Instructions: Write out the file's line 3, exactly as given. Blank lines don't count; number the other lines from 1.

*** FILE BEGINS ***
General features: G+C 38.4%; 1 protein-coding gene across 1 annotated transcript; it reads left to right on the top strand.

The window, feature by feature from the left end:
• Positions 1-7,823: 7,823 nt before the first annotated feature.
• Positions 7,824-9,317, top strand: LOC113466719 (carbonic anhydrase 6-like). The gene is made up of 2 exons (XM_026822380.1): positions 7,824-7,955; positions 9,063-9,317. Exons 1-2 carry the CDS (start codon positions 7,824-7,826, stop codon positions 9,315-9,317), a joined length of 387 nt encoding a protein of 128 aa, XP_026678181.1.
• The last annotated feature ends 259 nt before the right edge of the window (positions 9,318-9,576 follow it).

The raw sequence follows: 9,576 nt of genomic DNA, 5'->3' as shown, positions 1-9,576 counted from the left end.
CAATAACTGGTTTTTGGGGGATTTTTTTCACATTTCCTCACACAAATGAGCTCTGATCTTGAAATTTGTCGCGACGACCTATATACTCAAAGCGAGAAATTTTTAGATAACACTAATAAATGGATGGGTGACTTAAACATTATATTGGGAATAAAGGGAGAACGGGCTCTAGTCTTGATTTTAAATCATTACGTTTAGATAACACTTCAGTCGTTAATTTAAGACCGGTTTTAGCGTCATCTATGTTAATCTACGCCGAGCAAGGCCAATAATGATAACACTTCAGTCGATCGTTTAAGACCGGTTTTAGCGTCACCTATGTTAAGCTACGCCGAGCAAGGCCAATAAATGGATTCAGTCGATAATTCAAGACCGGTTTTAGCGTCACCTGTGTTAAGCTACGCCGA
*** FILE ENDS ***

• Positions 1-7,823: 7,823 nt before the first annotated feature.